A meniscal allograft is a real meniscus that has been obtained from a deceased donor. At this point in time, a real meniscus is still the best replacement for a missing meniscus (and better than any kind of artificial scaffold).

Meniscal allografts are obtained by specialist retrieval teams when the family of a patient, who has died from a non-infectious cause consents to them becoming a tissue donor. The donor is screened very carefully. If they are in a high risk category for potential infectious diseases or if there is any history of recent infection, the donor is excluded. The donor’s blood is also tested for all common bacteria, fungi and viruses (including HIV and Hepatitis).  Positive results mean the donor tissue cannot be used. The donor tissue itself is then tested and, once again, if there are any positive results for any infectious organism, the tissue is not used.  Tissue that successfully passes through the rigorous screening process is then sterilised and frozen.


Once processed, frozen and subsequently thawed for use, there are no living cells remaining within the meniscal allograft. The small amount of cellular material that is left is broken down and this sits within a dense matrix of collagen. Therefore, a meniscal allograft does not elicit an immune response, meaning that a person can receive a donor meniscus without the need for tissue typing, immunosuppressive medication or steroids.  Furthermore, the donor tissue is not rejected, and it is referred to as ‘immunoprivileged’ tissue.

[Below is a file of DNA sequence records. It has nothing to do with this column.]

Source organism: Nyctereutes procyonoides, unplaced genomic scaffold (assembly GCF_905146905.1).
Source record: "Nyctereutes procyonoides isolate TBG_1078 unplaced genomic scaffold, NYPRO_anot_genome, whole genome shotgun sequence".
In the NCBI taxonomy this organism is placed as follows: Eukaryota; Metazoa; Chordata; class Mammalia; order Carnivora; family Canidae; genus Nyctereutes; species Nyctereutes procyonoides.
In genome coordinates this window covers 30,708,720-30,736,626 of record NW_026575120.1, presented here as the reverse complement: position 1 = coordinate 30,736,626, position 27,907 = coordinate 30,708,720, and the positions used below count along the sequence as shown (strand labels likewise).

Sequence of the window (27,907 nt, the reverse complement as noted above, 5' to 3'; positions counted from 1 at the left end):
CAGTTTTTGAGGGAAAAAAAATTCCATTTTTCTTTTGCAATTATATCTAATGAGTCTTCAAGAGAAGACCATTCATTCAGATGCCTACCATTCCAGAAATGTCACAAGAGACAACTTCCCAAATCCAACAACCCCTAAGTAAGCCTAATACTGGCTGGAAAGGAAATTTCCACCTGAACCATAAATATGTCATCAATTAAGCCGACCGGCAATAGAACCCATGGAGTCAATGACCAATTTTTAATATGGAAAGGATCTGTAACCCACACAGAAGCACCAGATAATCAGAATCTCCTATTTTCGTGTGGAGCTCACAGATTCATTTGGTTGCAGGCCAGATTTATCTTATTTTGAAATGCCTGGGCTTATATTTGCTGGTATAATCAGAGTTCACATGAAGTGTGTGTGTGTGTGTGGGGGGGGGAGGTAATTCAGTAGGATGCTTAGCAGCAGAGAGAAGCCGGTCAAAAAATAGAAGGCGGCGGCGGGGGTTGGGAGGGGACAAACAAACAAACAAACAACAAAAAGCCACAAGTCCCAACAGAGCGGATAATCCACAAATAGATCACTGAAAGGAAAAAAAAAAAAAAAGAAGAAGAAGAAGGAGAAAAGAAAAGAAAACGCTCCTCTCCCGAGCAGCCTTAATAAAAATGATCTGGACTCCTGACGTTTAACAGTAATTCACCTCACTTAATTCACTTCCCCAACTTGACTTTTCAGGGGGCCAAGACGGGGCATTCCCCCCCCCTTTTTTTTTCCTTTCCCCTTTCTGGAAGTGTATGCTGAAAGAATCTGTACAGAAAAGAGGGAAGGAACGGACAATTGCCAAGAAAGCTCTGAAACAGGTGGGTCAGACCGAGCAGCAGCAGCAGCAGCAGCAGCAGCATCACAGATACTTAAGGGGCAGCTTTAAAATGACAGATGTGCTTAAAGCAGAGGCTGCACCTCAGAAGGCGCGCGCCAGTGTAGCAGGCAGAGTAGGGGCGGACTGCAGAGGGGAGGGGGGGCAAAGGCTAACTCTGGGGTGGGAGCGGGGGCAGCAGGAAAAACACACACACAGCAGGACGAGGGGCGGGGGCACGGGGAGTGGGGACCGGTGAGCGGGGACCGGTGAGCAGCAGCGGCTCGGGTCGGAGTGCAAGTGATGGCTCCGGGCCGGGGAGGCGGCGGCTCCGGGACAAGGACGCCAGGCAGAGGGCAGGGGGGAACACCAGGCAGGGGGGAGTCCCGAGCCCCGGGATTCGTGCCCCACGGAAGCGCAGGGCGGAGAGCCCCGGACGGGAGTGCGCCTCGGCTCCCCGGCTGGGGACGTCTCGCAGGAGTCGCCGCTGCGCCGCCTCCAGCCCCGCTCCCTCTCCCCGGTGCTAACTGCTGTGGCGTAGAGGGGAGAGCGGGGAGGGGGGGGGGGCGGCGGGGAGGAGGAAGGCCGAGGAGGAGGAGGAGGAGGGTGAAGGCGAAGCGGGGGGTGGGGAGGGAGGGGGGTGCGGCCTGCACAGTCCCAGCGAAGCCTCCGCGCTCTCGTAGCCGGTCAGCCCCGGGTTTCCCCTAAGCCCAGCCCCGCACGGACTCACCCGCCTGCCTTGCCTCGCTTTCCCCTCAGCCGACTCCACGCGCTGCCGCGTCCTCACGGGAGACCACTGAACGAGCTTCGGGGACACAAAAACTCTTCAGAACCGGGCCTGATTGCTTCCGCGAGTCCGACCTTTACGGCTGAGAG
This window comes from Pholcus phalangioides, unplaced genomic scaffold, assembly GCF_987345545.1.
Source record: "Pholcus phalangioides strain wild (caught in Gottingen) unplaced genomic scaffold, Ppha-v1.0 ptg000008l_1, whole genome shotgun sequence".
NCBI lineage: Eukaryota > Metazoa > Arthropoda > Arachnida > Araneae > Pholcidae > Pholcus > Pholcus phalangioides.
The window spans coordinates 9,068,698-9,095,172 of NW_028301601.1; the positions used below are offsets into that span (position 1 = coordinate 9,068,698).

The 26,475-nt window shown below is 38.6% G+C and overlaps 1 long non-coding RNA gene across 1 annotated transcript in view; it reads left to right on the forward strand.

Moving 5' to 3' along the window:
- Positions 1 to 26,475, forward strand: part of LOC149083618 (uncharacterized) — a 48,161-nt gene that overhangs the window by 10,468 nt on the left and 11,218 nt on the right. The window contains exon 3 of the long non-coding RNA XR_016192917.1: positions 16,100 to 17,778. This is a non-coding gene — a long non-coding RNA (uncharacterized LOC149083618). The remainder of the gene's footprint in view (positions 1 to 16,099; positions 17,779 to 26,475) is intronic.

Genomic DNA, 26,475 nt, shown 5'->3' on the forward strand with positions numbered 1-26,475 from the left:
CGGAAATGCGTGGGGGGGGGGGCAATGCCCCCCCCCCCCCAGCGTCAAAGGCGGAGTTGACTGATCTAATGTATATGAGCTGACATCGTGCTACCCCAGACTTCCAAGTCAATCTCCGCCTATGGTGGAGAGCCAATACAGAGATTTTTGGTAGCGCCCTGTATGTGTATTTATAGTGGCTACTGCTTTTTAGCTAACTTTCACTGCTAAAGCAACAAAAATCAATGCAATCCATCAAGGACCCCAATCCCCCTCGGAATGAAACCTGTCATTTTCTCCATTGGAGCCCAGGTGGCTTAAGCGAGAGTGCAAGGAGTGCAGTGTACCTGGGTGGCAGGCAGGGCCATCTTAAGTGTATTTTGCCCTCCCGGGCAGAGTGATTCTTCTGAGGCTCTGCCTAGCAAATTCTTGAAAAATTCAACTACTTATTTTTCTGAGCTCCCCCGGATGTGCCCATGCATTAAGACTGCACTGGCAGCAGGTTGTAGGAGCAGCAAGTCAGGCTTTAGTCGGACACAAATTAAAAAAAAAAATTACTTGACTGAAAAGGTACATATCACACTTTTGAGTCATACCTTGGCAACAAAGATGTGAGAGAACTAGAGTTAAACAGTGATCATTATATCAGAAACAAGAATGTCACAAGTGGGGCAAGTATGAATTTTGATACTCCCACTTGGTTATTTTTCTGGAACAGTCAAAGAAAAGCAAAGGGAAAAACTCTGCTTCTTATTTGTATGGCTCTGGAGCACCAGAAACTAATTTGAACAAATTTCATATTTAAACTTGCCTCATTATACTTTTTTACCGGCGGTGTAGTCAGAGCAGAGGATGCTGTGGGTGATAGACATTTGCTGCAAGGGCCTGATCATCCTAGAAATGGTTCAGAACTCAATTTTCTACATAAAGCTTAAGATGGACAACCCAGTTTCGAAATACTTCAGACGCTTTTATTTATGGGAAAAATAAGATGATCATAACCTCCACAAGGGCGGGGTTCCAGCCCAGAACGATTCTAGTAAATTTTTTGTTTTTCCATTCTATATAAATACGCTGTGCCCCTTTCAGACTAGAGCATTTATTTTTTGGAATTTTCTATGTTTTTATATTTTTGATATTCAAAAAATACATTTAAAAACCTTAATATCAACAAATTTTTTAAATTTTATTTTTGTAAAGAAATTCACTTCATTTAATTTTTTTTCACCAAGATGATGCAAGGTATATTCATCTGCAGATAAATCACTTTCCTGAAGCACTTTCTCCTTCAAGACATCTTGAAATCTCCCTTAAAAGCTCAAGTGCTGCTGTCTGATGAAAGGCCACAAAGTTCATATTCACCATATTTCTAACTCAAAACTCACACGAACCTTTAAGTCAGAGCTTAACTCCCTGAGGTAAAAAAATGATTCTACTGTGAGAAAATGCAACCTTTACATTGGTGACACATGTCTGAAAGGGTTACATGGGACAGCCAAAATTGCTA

It is important is that the correct meniscus is implanted in the correct place (left vs right, medial vs lateral), and that the size of the donor meniscus correctly matches the size of the patient’s knee.  Pre-operative X-rays with a size marker are obtained, and specific equations enable the

surgeon to calculate the dimensions of the donor meniscus that will be required. These dimensions are then compared to the measured dimensions of the available meniscal allografts that are stored at the tissue bank, to ensure the closest match possible is obtained.

The Human Tissue Authority (HTA) has strict quality and safety criteria, and the rules and regulations of the EU’s Tissue Act set extremely high standards for audit and quality control.  All meniscal allograft tissue that is used in the UK (whether they are provided by a UK tissue bank such as NHS Blood Transfusion Tissue Services or from one of the various tissue banks in the U.S.A.) have to comply fully to these.